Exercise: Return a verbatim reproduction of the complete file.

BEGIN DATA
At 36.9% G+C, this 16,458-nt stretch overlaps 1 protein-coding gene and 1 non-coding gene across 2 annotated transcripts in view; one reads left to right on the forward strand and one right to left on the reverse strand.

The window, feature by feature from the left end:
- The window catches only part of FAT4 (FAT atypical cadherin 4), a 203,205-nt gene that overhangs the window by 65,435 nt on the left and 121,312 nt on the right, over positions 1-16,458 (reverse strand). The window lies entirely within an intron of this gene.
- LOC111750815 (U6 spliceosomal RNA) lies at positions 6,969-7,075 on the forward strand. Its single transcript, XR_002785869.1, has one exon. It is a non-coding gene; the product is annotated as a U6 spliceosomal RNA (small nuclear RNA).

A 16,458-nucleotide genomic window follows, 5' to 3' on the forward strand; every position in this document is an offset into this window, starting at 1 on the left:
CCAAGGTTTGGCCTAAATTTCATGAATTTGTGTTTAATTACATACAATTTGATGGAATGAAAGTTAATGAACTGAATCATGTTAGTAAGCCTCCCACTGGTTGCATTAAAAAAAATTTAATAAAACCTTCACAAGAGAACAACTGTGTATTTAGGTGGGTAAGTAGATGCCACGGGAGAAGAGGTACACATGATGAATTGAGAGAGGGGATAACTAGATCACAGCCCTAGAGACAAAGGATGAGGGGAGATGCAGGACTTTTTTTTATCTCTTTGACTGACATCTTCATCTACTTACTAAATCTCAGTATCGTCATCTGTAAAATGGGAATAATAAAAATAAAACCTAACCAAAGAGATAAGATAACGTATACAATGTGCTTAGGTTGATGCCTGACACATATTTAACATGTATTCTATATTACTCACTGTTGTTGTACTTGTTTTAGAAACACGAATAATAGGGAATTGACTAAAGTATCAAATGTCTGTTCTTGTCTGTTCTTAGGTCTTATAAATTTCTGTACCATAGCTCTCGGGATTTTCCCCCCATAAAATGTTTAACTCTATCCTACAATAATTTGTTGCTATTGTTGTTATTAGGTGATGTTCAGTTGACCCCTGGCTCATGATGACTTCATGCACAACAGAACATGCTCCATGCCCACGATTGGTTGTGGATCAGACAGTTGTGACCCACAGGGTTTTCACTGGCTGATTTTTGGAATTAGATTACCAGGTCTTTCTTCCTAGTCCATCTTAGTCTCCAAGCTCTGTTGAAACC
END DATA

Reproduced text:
At 36.9% G+C, this 16,458-nt stretch overlaps 1 protein-coding gene and 1 non-coding gene across 2 annotated transcripts in view; one reads left to right on the forward strand and one right to left on the reverse strand.

The window, feature by feature from the left end:
- The window catches only part of FAT4 (FAT atypical cadherin 4), a 203,205-nt gene that overhangs the window by 65,435 nt on the left and 121,312 nt on the right, over positions 1-16,458 (reverse strand). The window lies entirely within an intron of this gene.
- LOC111750815 (U6 spliceosomal RNA) lies at positions 6,969-7,075 on the forward strand. Its single transcript, XR_002785869.1, has one exon. It is a non-coding gene; the product is annotated as a U6 spliceosomal RNA (small nuclear RNA).

A 16,458-nucleotide genomic window follows, 5' to 3' on the forward strand; every position in this document is an offset into this window, starting at 1 on the left:
CCAAGGTTTGGCCTAAATTTCATGAATTTGTGTTTAATTACATACAATTTGATGGAATGAAAGTTAATGAACTGAATCATGTTAGTAAGCCTCCCACTGGTTGCATTAAAAAAAATTTAATAAAACCTTCACAAGAGAACAACTGTGTATTTAGGTGGGTAAGTAGATGCCACGGGAGAAGAGGTACACATGATGAATTGAGAGAGGGGATAACTAGATCACAGCCCTAGAGACAAAGGATGAGGGGAGATGCAGGACTTTTTTTTATCTCTTTGACTGACATCTTCATCTACTTACTAAATCTCAGTATCGTCATCTGTAAAATGGGAATAATAAAAATAAAACCTAACCAAAGAGATAAGATAACGTATACAATGTGCTTAGGTTGATGCCTGACACATATTTAACATGTATTCTATATTACTCACTGTTGTTGTACTTGTTTTAGAAACACGAATAATAGGGAATTGACTAAAGTATCAAATGTCTGTTCTTGTCTGTTCTTAGGTCTTATAAATTTCTGTACCATAGCTCTCGGGATTTTCCCCCCATAAAATGTTTAACTCTATCCTACAATAATTTGTTGCTATTGTTGTTATTAGGTGATGTTCAGTTGACCCCTGGCTCATGATGACTTCATGCACAACAGAACATGCTCCATGCCCACGATTGGTTGTGGATCAGACAGTTGTGACCCACAGGGTTTTCACTGGCTGATTTTTGGAATTAGATTACCAGGTCTTTCTTCCTAGTCCATCTTAGTCTCCAAGCTCTGTTGAAACC